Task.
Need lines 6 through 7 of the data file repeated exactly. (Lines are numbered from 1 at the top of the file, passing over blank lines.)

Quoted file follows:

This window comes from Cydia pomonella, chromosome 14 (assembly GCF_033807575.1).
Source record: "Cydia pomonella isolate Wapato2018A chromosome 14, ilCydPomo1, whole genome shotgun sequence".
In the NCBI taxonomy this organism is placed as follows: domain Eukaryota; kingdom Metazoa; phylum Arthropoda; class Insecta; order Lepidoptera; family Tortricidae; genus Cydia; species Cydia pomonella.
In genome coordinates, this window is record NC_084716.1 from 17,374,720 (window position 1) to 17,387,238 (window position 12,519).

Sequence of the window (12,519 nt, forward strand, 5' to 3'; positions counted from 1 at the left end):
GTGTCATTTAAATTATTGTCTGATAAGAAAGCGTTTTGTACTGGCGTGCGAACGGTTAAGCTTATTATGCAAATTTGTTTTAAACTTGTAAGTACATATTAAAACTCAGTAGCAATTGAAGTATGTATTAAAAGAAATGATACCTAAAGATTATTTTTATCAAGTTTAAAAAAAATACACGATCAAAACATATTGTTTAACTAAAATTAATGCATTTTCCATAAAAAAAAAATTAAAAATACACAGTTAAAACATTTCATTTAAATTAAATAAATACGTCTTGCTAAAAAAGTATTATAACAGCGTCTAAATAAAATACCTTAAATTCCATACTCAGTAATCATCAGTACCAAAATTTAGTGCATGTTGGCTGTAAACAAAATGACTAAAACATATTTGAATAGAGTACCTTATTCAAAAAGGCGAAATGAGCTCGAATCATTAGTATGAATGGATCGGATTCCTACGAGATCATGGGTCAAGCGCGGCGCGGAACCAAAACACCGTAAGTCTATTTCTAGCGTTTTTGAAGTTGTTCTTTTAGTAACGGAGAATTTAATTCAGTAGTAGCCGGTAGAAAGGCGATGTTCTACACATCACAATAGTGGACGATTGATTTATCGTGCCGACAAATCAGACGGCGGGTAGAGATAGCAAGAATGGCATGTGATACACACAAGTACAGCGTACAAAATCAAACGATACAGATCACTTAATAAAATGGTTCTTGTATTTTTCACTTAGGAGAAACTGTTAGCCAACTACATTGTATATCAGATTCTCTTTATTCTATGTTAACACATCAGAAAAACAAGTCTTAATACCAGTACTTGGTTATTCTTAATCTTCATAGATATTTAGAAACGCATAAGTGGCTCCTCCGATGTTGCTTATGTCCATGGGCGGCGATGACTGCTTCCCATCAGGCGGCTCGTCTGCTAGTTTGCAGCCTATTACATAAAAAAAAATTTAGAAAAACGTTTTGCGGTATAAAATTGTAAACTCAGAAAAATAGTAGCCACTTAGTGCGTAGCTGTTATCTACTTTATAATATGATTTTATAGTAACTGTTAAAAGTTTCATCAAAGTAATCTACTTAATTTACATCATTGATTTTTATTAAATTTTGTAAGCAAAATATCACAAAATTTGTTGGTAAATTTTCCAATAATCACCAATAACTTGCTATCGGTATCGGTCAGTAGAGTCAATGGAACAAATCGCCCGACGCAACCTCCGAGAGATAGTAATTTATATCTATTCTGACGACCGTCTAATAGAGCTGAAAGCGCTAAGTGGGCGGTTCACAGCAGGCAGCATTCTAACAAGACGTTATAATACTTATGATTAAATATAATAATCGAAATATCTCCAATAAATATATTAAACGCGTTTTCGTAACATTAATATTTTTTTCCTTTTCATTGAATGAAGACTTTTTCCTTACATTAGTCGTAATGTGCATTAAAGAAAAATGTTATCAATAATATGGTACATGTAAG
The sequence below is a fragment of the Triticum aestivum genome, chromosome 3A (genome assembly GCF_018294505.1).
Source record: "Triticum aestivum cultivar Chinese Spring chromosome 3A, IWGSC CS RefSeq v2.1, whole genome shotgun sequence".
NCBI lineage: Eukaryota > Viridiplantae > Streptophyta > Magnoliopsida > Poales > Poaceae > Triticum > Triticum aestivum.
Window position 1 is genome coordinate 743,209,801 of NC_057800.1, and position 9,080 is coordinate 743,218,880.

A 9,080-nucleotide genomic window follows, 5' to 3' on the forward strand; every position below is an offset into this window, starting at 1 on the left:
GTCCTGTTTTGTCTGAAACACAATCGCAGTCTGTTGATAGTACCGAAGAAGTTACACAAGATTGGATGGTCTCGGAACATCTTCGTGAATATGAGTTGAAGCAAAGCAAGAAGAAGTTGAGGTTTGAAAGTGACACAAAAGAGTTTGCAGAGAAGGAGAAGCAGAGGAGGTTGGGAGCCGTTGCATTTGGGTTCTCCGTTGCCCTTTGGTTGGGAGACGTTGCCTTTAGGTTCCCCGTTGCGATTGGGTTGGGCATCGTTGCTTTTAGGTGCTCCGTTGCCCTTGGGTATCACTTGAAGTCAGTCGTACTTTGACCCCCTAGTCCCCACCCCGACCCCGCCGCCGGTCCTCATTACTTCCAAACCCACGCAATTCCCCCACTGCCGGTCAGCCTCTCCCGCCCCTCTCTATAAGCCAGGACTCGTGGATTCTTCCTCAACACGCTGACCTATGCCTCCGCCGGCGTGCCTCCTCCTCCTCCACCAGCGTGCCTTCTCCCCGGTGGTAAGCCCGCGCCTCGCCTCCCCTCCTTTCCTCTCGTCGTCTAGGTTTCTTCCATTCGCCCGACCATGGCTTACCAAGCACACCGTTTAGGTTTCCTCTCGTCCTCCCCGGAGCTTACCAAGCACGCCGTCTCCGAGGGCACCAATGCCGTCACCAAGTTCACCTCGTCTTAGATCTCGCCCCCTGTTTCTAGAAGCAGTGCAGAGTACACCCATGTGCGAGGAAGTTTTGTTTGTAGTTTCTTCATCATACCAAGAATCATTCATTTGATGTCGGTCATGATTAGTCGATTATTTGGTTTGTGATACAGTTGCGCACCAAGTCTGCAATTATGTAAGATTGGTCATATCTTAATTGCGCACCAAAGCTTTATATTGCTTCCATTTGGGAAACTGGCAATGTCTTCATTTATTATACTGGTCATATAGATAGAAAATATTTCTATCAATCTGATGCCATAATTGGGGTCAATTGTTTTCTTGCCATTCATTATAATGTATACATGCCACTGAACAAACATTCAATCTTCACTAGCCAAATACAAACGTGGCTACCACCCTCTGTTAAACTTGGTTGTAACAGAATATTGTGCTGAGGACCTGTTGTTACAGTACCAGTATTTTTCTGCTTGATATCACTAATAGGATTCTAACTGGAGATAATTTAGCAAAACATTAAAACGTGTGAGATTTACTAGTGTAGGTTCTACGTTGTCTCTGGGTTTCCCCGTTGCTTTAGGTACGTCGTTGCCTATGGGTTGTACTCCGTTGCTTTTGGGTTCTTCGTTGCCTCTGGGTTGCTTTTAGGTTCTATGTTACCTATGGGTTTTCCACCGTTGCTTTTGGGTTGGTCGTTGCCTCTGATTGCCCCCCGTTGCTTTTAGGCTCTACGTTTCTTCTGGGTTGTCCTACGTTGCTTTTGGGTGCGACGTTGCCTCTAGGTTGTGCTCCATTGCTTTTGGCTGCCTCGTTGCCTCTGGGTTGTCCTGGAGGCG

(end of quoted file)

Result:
GTGTCATTTAAATTATTGTCTGATAAGAAAGCGTTTTGTACTGGCGTGCGAACGGTTAAGCTTATTATGCAAATTTGTTTTAAACTTGTAAGTACATATTAAAACTCAGTAGCAATTGAAGTATGTATTAAAAGAAATGATACCTAAAGATTATTTTTATCAAGTTTAAAAAAAATACACGATCAAAACATATTGTTTAACTAAAATTAATGCATTTTCCATAAAAAAAAAATTAAAAATACACAGTTAAAACATTTCATTTAAATTAAATAAATACGTCTTGCTAAAAAAGTATTATAACAGCGTCTAAATAAAATACCTTAAATTCCATACTCAGTAATCATCAGTACCAAAATTTAGTGCATGTTGGCTGTAAACAAAATGACTAAAACATATTTGAATAGAGTACCTTATTCAAAAAGGCGAAATGAGCTCGAATCATTAGTATGAATGGATCGGATTCCTACGAGATCATGGGTCAAGCGCGGCGCGGAACCAAAACACCGTAAGTCTATTTCTAGCGTTTTTGAAGTTGTTCTTTTAGTAACGGAGAATTTAATTCAGTAGTAGCCGGTAGAAAGGCGATGTTCTACACATCACAATAGTGGACGATTGATTTATCGTGCCGACAAATCAGACGGCGGGTAGAGATAGCAAGAATGGCATGTGATACACACAAGTACAGCGTACAAAATCAAACGATACAGATCACTTAATAAAATGGTTCTTGTATTTTTCACTTAGGAGAAACTGTTAGCCAACTACATTGTATATCAGATTCTCTTTATTCTATGTTAACACATCAGAAAAACAAGTCTTAATACCAGTACTTGGTTATTCTTAATCTTCATAGATATTTAGAAACGCATAAGTGGCTCCTCCGATGTTGCTTATGTCCATGGGCGGCGATGACTGCTTCCCATCAGGCGGCTCGTCTGCTAGTTTGCAGCCTATTACATAAAAAAAAATTTAGAAAAACGTTTTGCGGTATAAAATTGTAAACTCAGAAAAATAGTAGCCACTTAGTGCGTAGCTGTTATCTACTTTATAATATGATTTTATAGTAACTGTTAAAAGTTTCATCAAAGTAATCTACTTAATTTACATCATTGATTTTTATTAAATTTTGTAAGCAAAATATCACAAAATTTGTTGGTAAATTTTCCAATAATCACCAATAACTTGCTATCGGTATCGGTCAGTAGAGTCAATGGAACAAATCGCCCGACGCAACCTCCGAGAGATAGTAATTTATATCTATTCTGACGACCGTCTAATAGAGCTGAAAGCGCTAAGTGGGCGGTTCACAGCAGGCAGCATTCTAACAAGACGTTATAATACTTATGATTAAATATAATAATCGAAATATCTCCAATAAATATATTAAACGCGTTTTCGTAACATTAATATTTTTTTCCTTTTCATTGAATGAAGACTTTTTCCTTACATTAGTCGTAATGTGCATTAAAGAAAAATGTTATCAATAATATGGTACATGTAAG
The sequence below is a fragment of the Triticum aestivum genome, chromosome 3A (genome assembly GCF_018294505.1).